Comet NEAT (C/2001 Q4) positions thru 5/17
Posted 01 May 2004 - 08:26 PM
The chart is set for my location in New Orleans at 9:20 PM CDT on 5/11. Why 9;20 PM? It is the approximate end of astronomical twilight.
Magnitudes are projected and come from the COMET CIRCULARS. The magnitude could be brighter (or dimmer) than these projections.
The comet is denoted by the yellow asterik. The tail of the comet will point away from the lower right hand corner of the chart.
This will be a very well placed comet for all of us in the northern hemisphere and it will be visible at a convenient time. The magnitude estimates mean that it will be very easily seen from a dark location if the estimates hold up. It could potentially have a very nice tail and should be a great binocular object. Take advantage of the opportunities you have beginning next weekend and continuing thru
the following weekend. From 5/8 the comet begins to lose magnitude at a fairly steady clip. By the weekend of 5/21 the comet will have faded to about magnitude 2.5 to 3. A few days later the Moon becomes a real problem.
This could be the next really good comet and may be the best one we will be able to see for several years if not longer. Make time to see this one.
Posted 01 May 2004 - 08:43 PM
I got up at 4:30am for the past three mornings and drove 2 miles to a decent easterly viewing spot. Slight haze on the horizon. Oh well, at least I enjoyed the attempt.
Hope to catch this one.
Posted 01 May 2004 - 09:49 PM
I intend to make every effort to observe and sketch this comet.
Posted 02 May 2004 - 01:31 PM
i've been eagerly anticipating some views of this one. There's a nice article or two about it in the May issue of Astronomy.
i'm sure your chart will help.
Posted 02 May 2004 - 02:58 PM
While film photography is losing ground to digital, film photography will positively be the medium to work in for Comet NEAT. Most of us have point and shoot digital cameras and they produce too much noise to attempt comet shots. Film lends itself well to comet photographs
assuming you have a driven mount and a good alignment.
One variable still unknown is the length of the tail of this comet. That will determine just what camera lens you should use. Another factor will be if you have the capability of rotating your camera rig on it's mount to better compose your photograph. To do that I would
highly recommend either the Bogen/Manfrotto 3028 or 3025 heads. These heads attach easily to a piggyback platform and allow full 360 degree rotation and full tilt capability. They are very sturdy and will hold a 35 mm camera with up to a 200 mm lens well. Cost is under $50.00.
If your photographic interest is either just the comet with tail, or the comet and other object (M-44, M-46), consider the area of sky you need to cover in relation to how much area each of these lenses cover:
50 mm 27.5 by 41 degrees
75 mm 18.3 by 27.5 degrees
100 mm 13.75 by 20.5 degrees
135 mm 10 by 15 degrees
200 mm 7x 10 degrees
300 mm 4.5 x 6.8 degrees
500 mm 2.75 x 4.1 degrees
(Comet Hyakutake (C/1996 B2) was so long in 1996 that even a 24 mm wide angle lens could not capture it all from a truly dark location!) I would also recommend that any 50 mm lens be stopped down to about f/2.8. Image quality, especially near the field periphery, is really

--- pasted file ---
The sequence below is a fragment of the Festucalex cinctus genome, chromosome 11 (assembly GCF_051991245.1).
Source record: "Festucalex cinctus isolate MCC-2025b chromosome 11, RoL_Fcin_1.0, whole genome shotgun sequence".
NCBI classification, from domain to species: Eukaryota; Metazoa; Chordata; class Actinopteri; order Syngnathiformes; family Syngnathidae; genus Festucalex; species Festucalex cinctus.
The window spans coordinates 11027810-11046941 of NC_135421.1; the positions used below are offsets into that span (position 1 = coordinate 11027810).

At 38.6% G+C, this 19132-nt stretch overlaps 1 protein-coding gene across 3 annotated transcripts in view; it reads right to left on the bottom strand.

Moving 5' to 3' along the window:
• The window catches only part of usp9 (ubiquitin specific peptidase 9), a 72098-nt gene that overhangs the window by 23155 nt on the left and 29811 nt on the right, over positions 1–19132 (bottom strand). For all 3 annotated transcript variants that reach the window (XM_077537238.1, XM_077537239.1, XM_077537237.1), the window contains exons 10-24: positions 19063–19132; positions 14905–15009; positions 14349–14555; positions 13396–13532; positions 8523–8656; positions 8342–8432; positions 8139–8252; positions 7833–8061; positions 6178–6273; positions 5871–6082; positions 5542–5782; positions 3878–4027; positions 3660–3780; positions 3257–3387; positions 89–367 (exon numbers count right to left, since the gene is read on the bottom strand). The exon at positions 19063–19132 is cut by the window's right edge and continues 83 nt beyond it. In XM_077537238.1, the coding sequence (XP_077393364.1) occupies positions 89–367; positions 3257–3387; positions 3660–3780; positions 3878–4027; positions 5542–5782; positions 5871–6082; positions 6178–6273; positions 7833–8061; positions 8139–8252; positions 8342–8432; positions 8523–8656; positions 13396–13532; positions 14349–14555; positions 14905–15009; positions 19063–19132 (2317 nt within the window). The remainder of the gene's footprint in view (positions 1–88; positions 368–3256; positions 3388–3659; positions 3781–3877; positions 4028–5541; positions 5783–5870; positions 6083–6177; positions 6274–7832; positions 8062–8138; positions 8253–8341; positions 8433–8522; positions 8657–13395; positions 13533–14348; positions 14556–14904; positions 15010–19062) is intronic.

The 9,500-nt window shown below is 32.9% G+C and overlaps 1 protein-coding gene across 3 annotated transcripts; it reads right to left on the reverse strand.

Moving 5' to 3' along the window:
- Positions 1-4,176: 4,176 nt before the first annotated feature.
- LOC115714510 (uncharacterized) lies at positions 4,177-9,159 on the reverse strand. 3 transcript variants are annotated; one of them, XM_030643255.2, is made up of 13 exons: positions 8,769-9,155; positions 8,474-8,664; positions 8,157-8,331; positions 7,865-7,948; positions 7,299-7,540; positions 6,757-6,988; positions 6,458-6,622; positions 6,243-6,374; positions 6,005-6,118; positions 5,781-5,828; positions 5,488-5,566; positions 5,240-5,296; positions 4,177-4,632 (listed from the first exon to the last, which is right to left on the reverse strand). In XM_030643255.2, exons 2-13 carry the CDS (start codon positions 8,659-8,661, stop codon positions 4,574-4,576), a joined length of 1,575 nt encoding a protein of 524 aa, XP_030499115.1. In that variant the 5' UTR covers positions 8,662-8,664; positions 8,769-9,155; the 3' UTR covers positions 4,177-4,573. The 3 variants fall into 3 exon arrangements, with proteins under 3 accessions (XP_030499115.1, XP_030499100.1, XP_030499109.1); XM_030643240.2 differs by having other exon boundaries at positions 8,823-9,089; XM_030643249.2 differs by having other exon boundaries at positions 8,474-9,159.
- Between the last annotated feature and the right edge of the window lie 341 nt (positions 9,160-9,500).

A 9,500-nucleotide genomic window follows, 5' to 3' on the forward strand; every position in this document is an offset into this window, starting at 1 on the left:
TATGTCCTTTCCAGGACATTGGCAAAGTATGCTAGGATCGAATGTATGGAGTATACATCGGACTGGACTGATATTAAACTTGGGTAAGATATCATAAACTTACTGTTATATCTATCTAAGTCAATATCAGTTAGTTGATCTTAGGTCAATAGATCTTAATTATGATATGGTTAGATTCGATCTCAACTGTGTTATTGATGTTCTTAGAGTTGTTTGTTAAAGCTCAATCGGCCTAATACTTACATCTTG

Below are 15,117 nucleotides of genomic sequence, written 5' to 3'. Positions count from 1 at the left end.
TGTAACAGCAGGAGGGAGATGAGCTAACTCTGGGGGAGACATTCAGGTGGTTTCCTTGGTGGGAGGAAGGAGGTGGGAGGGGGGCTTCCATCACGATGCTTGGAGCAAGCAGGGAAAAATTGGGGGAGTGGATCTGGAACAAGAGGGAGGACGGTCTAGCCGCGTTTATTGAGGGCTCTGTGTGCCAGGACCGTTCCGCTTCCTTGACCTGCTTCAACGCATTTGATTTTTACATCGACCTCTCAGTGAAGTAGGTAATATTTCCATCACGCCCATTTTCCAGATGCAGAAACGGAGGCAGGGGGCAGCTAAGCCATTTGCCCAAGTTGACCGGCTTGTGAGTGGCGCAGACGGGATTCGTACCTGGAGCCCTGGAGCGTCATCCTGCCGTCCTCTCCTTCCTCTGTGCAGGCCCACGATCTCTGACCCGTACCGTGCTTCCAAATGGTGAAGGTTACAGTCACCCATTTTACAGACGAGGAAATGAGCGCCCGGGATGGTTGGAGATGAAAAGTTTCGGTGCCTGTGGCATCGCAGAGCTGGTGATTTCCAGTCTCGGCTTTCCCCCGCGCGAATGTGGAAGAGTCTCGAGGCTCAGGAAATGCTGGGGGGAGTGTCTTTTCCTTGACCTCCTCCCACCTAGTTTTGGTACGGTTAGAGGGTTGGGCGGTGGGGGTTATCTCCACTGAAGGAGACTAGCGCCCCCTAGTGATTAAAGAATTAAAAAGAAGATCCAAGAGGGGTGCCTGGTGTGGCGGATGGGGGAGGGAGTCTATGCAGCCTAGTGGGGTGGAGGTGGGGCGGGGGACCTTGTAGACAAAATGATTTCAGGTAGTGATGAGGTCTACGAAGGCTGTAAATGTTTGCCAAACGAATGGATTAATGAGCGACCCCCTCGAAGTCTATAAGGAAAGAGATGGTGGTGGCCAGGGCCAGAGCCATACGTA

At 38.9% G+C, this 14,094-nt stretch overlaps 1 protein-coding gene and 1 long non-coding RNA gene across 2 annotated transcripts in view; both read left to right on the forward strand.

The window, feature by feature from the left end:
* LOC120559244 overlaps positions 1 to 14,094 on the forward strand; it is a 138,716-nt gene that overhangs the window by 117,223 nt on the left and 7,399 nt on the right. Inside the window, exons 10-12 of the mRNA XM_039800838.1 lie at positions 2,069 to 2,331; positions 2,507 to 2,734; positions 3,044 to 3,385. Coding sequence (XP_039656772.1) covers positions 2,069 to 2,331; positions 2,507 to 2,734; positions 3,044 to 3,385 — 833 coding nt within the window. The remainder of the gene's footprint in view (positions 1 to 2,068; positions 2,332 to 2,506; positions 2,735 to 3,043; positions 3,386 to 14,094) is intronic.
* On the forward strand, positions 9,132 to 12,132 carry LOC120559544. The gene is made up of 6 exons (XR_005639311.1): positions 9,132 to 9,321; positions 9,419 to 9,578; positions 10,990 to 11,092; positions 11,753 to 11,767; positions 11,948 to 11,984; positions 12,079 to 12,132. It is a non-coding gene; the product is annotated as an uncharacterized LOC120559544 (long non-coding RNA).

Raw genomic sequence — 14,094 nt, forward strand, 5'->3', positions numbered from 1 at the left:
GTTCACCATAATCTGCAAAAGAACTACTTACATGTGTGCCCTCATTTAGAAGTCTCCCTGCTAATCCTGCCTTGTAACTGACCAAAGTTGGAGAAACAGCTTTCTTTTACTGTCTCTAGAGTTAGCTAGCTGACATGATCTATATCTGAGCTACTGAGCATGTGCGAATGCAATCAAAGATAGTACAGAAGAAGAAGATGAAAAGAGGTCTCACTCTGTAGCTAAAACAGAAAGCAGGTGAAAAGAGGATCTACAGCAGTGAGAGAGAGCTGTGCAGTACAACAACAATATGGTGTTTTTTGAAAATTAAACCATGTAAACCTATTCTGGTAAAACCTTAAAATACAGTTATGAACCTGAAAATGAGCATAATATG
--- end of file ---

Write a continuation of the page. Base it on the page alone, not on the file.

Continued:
not very good with most 50 mm lens in the wide open position. Additonally vignetting will cause hot spotting where the center of the exposure will look brighter than
the edges. Stopping down will improve this as well.
Exposure times with camera settings between f/2.8 and f/4 and 200 ISO film will likely be best in the 5 minute range when the comet is low, and between 10 and 15 minutes when the comet is near the Beehive.
Posted 02 May 2004 - 04:53 PM
Your calculations for New Orleans will be perfect for me in Gulfport. If these clouds ever decide to go elsewhere, I may get a chance to see the darn thing.
So far in my observing career, comets have eluded me. This is a great way to introduce myself to this aspect of astronomy. Thanks again Sir.
Posted 02 May 2004 - 06:08 PM
Posted 02 May 2004 - 10:27 PM
Posted 02 May 2004 - 10:54 PM
Comet Photography Contest Thread
Posted 03 May 2004 - 04:12 PM
I am confussed...again! For some reason I was thinking Comet NEAT was now a morning view. Thanks for your info, I should have checked with your chart and reviewed S&T before I ran amok.
Posted 03 May 2004 - 06:24 PM
Posted 06 May 2004 - 01:19 PM
As all ways you have provided some very practical,useful and easy to understand information. I printed out your graph&photo and will most certainly be using it in the next few nights God willing and if the weather cooperates.
Posted 09 May 2004 - 10:01 PM
Posted 10 May 2004 - 06:56 AM
Posted 10 May 2004 - 08:42 AM
Posted 10 May 2004 - 09:16 AM
I woke up last night at midnight and looked out the window to see very clear sky, but just couldn't get out. Will try tonight.
We need to plan a New England night out. With you to the south of me and NW to the north, I'm thinking I'll email you guys next time I do a get together in my fromt yard. I have two scout nights out in the next 3 weeks and I need to plan two school nights out, for a small class, within the next month. I'll keep you posted if that sounds like a good idea to you.
Posted 10 May 2004 - 10:12 AM
Night out sounds great! Do keep us posted. Weeknights (except Tues)are best for me. I'm only about 40 minutes north of you. Will also want to compare notes on Katahdin!
Posted 10 May 2004 - 10:53 AM
I'd like getting to gether to compare notes and just for a night out too.
Posted 10 May 2004 - 11:04 AM
I guess it cleared up later on in the evening. Rats! Well tonight's weather is looking iffy, but hopefully we'll all get a peek of NEAT.
Posted 11 May 2004 - 07:27 AM
Posted 11 May 2004 - 08:05 AM
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Posted 11 May 2004 - 03:06 PM
Posted 11 May 2004 - 04:10 PM